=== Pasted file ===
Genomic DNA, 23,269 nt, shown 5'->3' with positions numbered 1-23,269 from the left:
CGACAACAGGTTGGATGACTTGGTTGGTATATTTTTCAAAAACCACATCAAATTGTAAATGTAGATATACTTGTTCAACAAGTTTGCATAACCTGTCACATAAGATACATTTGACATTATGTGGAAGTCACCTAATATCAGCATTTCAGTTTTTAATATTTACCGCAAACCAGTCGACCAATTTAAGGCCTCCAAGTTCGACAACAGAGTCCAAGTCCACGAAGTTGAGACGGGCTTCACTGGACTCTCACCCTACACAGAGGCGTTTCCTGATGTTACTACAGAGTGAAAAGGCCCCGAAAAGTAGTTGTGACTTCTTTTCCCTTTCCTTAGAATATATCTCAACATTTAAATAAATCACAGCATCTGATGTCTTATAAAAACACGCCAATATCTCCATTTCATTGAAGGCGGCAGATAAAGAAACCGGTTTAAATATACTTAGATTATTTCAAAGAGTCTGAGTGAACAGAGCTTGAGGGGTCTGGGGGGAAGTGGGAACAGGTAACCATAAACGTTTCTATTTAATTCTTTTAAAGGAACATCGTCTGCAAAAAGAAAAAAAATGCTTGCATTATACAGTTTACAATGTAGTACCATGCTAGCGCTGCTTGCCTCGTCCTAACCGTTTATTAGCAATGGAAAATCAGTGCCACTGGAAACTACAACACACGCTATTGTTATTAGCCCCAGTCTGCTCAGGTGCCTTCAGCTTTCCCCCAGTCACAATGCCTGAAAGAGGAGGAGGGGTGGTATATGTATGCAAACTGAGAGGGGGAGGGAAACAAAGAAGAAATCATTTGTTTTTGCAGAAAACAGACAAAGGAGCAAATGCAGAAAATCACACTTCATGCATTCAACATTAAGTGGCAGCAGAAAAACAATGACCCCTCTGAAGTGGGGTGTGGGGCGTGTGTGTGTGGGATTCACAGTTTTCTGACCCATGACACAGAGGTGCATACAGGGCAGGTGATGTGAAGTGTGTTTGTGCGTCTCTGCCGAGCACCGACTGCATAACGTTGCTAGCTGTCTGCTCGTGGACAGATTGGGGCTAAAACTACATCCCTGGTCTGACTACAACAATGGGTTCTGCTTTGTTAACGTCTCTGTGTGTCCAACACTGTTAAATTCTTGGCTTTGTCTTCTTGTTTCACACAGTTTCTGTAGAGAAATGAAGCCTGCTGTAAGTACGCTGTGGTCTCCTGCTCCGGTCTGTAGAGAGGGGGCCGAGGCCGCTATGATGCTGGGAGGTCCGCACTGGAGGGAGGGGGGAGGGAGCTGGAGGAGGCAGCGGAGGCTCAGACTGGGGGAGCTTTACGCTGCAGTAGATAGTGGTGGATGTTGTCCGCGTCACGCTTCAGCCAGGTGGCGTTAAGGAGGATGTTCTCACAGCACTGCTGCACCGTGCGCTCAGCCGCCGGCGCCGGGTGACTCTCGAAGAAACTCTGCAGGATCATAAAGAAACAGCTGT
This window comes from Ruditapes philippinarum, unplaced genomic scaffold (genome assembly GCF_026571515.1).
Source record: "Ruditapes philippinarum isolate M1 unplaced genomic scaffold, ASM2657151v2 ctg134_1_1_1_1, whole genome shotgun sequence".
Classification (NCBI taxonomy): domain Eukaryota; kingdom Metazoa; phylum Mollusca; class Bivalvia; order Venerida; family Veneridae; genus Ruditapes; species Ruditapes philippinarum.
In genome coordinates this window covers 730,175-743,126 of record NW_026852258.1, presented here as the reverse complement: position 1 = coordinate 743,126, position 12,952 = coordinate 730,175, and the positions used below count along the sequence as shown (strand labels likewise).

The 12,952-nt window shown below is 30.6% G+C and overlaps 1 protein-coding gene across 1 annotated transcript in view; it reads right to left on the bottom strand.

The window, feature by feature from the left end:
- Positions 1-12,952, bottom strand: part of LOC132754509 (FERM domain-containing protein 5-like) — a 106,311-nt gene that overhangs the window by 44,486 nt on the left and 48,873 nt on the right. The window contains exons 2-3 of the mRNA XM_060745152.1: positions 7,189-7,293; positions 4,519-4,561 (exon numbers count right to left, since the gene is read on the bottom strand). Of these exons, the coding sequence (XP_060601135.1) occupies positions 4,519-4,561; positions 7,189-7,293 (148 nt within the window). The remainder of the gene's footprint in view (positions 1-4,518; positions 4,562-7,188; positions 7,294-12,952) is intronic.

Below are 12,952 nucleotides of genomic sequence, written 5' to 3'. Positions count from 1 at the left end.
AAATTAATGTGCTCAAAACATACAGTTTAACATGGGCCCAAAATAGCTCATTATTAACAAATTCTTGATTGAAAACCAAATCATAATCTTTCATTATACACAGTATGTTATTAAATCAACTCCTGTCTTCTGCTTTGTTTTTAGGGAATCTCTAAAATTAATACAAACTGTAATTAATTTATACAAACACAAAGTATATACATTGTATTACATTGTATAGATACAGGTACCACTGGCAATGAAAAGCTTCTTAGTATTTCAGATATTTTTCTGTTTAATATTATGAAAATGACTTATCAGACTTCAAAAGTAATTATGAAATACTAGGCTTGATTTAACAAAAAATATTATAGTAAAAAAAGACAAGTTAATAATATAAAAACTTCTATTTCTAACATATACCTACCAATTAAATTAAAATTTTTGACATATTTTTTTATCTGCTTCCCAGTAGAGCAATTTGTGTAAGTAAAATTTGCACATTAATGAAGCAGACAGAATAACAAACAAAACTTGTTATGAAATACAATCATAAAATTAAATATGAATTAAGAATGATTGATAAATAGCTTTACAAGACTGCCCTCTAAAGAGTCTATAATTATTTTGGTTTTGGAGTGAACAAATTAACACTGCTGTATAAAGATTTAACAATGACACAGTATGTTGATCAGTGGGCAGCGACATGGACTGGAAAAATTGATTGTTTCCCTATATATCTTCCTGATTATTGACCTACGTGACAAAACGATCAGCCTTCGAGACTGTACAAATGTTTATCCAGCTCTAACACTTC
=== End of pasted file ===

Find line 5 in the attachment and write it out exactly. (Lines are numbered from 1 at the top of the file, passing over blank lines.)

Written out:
Classification (NCBI taxonomy): domain Eukaryota; kingdom Metazoa; phylum Mollusca; class Bivalvia; order Venerida; family Veneridae; genus Ruditapes; species Ruditapes philippinarum.